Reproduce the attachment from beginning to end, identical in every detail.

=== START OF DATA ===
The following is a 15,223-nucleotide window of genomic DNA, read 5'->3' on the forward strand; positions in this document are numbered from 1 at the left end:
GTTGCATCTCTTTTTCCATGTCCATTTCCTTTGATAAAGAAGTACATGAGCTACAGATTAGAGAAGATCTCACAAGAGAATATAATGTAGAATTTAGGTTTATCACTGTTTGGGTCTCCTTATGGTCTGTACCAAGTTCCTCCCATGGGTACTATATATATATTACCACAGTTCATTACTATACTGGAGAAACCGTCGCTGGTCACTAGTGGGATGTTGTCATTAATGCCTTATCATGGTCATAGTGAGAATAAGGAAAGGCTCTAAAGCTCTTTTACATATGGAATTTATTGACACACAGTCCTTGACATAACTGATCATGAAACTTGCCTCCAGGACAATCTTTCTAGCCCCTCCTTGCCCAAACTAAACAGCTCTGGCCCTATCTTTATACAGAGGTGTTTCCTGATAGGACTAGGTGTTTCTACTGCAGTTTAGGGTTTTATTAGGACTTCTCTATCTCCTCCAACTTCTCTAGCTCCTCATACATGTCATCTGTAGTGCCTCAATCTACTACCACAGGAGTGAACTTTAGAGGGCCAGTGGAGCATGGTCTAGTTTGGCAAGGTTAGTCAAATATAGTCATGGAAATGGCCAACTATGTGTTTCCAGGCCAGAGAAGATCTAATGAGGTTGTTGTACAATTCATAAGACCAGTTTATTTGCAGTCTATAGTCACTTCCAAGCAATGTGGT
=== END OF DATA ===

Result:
The following is a 15,223-nucleotide window of genomic DNA, read 5'->3' on the forward strand; positions in this document are numbered from 1 at the left end:
GTTGCATCTCTTTTTCCATGTCCATTTCCTTTGATAAAGAAGTACATGAGCTACAGATTAGAGAAGATCTCACAAGAGAATATAATGTAGAATTTAGGTTTATCACTGTTTGGGTCTCCTTATGGTCTGTACCAAGTTCCTCCCATGGGTACTATATATATATTACCACAGTTCATTACTATACTGGAGAAACCGTCGCTGGTCACTAGTGGGATGTTGTCATTAATGCCTTATCATGGTCATAGTGAGAATAAGGAAAGGCTCTAAAGCTCTTTTACATATGGAATTTATTGACACACAGTCCTTGACATAACTGATCATGAAACTTGCCTCCAGGACAATCTTTCTAGCCCCTCCTTGCCCAAACTAAACAGCTCTGGCCCTATCTTTATACAGAGGTGTTTCCTGATAGGACTAGGTGTTTCTACTGCAGTTTAGGGTTTTATTAGGACTTCTCTATCTCCTCCAACTTCTCTAGCTCCTCATACATGTCATCTGTAGTGCCTCAATCTACTACCACAGGAGTGAACTTTAGAGGGCCAGTGGAGCATGGTCTAGTTTGGCAAGGTTAGTCAAATATAGTCATGGAAATGGCCAACTATGTGTTTCCAGGCCAGAGAAGATCTAATGAGGTTGTTGTACAATTCATAAGACCAGTTTATTTGCAGTCTATAGTCACTTCCAAGCAATGTGGT